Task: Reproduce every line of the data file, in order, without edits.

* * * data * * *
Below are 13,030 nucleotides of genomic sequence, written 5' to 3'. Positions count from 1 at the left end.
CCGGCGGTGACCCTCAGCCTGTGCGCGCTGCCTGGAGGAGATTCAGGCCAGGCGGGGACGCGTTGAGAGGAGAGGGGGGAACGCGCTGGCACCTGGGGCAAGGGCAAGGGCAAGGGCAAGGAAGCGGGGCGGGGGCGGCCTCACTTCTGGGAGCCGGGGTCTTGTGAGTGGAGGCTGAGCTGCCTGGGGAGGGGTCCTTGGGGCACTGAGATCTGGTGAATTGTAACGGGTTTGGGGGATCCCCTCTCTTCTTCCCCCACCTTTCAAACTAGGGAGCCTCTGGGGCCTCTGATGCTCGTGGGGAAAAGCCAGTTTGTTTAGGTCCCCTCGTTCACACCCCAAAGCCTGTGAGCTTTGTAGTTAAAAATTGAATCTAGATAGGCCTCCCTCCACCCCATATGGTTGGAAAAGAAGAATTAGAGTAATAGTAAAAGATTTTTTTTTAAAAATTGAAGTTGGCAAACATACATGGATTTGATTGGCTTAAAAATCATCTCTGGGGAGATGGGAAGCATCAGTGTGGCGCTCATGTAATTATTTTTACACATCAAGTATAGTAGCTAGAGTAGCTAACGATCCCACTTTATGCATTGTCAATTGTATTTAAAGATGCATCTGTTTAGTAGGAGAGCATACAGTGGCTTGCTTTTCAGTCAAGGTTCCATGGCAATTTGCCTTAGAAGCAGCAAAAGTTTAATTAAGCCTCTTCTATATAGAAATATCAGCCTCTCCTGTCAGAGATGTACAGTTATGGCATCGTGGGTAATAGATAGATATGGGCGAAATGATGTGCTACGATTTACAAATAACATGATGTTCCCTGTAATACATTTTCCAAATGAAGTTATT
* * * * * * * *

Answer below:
Below are 13,030 nucleotides of genomic sequence, written 5' to 3'. Positions count from 1 at the left end.
CCGGCGGTGACCCTCAGCCTGTGCGCGCTGCCTGGAGGAGATTCAGGCCAGGCGGGGACGCGTTGAGAGGAGAGGGGGGAACGCGCTGGCACCTGGGGCAAGGGCAAGGGCAAGGGCAAGGAAGCGGGGCGGGGGCGGCCTCACTTCTGGGAGCCGGGGTCTTGTGAGTGGAGGCTGAGCTGCCTGGGGAGGGGTCCTTGGGGCACTGAGATCTGGTGAATTGTAACGGGTTTGGGGGATCCCCTCTCTTCTTCCCCCACCTTTCAAACTAGGGAGCCTCTGGGGCCTCTGATGCTCGTGGGGAAAAGCCAGTTTGTTTAGGTCCCCTCGTTCACACCCCAAAGCCTGTGAGCTTTGTAGTTAAAAATTGAATCTAGATAGGCCTCCCTCCACCCCATATGGTTGGAAAAGAAGAATTAGAGTAATAGTAAAAGATTTTTTTTTAAAAATTGAAGTTGGCAAACATACATGGATTTGATTGGCTTAAAAATCATCTCTGGGGAGATGGGAAGCATCAGTGTGGCGCTCATGTAATTATTTTTACACATCAAGTATAGTAGCTAGAGTAGCTAACGATCCCACTTTATGCATTGTCAATTGTATTTAAAGATGCATCTGTTTAGTAGGAGAGCATACAGTGGCTTGCTTTTCAGTCAAGGTTCCATGGCAATTTGCCTTAGAAGCAGCAAAAGTTTAATTAAGCCTCTTCTATATAGAAATATCAGCCTCTCCTGTCAGAGATGTACAGTTATGGCATCGTGGGTAATAGATAGATATGGGCGAAATGATGTGCTACGATTTACAAATAACATGATGTTCCCTGTAATACATTTTCCAAATGAAGTTATT